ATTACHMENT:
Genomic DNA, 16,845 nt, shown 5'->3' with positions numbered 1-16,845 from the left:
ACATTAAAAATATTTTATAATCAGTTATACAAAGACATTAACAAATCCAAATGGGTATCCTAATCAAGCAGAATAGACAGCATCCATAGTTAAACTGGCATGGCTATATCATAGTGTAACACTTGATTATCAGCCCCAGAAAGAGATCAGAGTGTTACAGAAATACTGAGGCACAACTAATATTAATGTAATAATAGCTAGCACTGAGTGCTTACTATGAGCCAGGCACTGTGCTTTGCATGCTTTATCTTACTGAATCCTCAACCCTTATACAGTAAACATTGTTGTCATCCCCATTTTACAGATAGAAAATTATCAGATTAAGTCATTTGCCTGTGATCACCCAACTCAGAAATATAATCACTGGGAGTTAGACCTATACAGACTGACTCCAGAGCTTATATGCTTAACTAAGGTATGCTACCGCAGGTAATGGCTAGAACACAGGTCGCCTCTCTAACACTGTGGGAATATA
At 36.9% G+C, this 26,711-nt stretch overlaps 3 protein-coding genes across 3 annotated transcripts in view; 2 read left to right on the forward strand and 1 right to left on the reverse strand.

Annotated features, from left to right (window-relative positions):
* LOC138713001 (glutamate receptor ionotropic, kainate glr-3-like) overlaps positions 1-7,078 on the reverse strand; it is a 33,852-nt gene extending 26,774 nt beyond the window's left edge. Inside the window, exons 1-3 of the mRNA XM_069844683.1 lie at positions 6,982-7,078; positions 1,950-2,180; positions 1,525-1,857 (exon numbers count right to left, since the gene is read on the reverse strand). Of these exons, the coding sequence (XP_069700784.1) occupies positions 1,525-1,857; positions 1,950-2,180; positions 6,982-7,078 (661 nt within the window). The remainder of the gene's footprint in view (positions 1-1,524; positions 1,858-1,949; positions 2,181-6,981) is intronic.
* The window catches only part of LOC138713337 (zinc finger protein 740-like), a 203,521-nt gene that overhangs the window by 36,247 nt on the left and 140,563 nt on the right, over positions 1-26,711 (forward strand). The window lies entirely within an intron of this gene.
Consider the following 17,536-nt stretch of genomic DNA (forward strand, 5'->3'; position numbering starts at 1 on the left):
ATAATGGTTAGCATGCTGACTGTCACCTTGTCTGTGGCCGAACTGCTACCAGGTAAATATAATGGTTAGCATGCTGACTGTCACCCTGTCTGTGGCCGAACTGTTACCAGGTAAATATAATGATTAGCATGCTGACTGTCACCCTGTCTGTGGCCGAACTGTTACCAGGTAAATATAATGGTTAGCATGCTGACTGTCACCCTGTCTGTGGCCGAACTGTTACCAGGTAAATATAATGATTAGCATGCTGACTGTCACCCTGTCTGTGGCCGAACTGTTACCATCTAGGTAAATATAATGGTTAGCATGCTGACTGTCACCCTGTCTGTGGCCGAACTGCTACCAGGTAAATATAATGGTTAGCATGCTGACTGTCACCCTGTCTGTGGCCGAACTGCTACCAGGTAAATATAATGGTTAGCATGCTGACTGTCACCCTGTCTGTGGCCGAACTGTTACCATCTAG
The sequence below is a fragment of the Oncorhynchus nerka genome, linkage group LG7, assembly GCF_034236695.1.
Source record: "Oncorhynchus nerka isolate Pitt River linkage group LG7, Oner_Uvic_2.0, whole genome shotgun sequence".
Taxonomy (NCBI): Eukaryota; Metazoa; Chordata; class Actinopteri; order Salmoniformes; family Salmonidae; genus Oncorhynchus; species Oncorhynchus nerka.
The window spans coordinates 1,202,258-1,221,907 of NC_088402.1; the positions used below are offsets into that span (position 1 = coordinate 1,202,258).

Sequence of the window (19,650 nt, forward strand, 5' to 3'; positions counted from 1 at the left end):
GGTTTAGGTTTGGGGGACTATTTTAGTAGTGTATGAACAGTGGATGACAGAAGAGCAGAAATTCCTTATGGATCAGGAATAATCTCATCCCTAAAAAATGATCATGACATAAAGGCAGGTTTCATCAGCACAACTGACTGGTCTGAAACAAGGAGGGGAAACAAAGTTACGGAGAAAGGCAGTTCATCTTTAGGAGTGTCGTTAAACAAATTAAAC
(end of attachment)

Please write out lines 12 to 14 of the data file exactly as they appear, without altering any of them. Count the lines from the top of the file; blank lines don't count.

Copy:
The window spans coordinates 1,202,258-1,221,907 of NC_088402.1; the positions used below are offsets into that span (position 1 = coordinate 1,202,258).

Sequence of the window (19,650 nt, forward strand, 5' to 3'; positions counted from 1 at the left end):
GGTTTAGGTTTGGGGGACTATTTTAGTAGTGTATGAACAGTGGATGACAGAAGAGCAGAAATTCCTTATGGATCAGGAATAATCTCATCCCTAAAAAATGATCATGACATAAAGGCAGGTTTCATCAGCACAACTGACTGGTCTGAAACAAGGAGGGGAAACAAAGTTACGGAGAAAGGCAGTTCATCTTTAGGAGTGTCGTTAAACAAATTAAAC